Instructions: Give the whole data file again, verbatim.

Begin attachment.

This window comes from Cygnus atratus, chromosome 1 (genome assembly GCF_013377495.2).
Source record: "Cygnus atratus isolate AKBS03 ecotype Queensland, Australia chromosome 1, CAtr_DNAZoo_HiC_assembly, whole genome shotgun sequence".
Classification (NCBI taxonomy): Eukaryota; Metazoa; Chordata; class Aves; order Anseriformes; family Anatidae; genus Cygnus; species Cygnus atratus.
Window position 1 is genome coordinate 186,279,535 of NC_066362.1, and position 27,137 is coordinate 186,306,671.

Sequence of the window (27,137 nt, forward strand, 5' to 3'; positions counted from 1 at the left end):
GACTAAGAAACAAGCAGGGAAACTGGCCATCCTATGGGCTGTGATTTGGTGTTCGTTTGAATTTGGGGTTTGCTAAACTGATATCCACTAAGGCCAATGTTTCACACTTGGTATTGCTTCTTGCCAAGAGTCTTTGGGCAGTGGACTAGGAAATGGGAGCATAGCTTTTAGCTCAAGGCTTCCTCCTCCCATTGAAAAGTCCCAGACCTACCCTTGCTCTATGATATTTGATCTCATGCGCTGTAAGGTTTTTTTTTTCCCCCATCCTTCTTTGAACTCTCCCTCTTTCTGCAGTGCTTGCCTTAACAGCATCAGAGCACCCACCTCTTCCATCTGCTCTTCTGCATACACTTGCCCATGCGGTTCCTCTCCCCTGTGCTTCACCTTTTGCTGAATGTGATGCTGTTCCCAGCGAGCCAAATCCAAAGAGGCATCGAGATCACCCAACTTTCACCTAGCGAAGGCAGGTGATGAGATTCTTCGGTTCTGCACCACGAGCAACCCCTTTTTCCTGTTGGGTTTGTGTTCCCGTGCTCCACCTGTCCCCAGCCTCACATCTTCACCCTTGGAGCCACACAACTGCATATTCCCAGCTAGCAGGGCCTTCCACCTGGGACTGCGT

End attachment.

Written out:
This window comes from Cygnus atratus, chromosome 1 (genome assembly GCF_013377495.2).
Source record: "Cygnus atratus isolate AKBS03 ecotype Queensland, Australia chromosome 1, CAtr_DNAZoo_HiC_assembly, whole genome shotgun sequence".
Classification (NCBI taxonomy): Eukaryota; Metazoa; Chordata; class Aves; order Anseriformes; family Anatidae; genus Cygnus; species Cygnus atratus.
Window position 1 is genome coordinate 186,279,535 of NC_066362.1, and position 27,137 is coordinate 186,306,671.

Sequence of the window (27,137 nt, forward strand, 5' to 3'; positions counted from 1 at the left end):
GACTAAGAAACAAGCAGGGAAACTGGCCATCCTATGGGCTGTGATTTGGTGTTCGTTTGAATTTGGGGTTTGCTAAACTGATATCCACTAAGGCCAATGTTTCACACTTGGTATTGCTTCTTGCCAAGAGTCTTTGGGCAGTGGACTAGGAAATGGGAGCATAGCTTTTAGCTCAAGGCTTCCTCCTCCCATTGAAAAGTCCCAGACCTACCCTTGCTCTATGATATTTGATCTCATGCGCTGTAAGGTTTTTTTTTTCCCCCATCCTTCTTTGAACTCTCCCTCTTTCTGCAGTGCTTGCCTTAACAGCATCAGAGCACCCACCTCTTCCATCTGCTCTTCTGCATACACTTGCCCATGCGGTTCCTCTCCCCTGTGCTTCACCTTTTGCTGAATGTGATGCTGTTCCCAGCGAGCCAAATCCAAAGAGGCATCGAGATCACCCAACTTTCACCTAGCGAAGGCAGGTGATGAGATTCTTCGGTTCTGCACCACGAGCAACCCCTTTTTCCTGTTGGGTTTGTGTTCCCGTGCTCCACCTGTCCCCAGCCTCACATCTTCACCCTTGGAGCCACACAACTGCATATTCCCAGCTAGCAGGGCCTTCCACCTGGGACTGCGT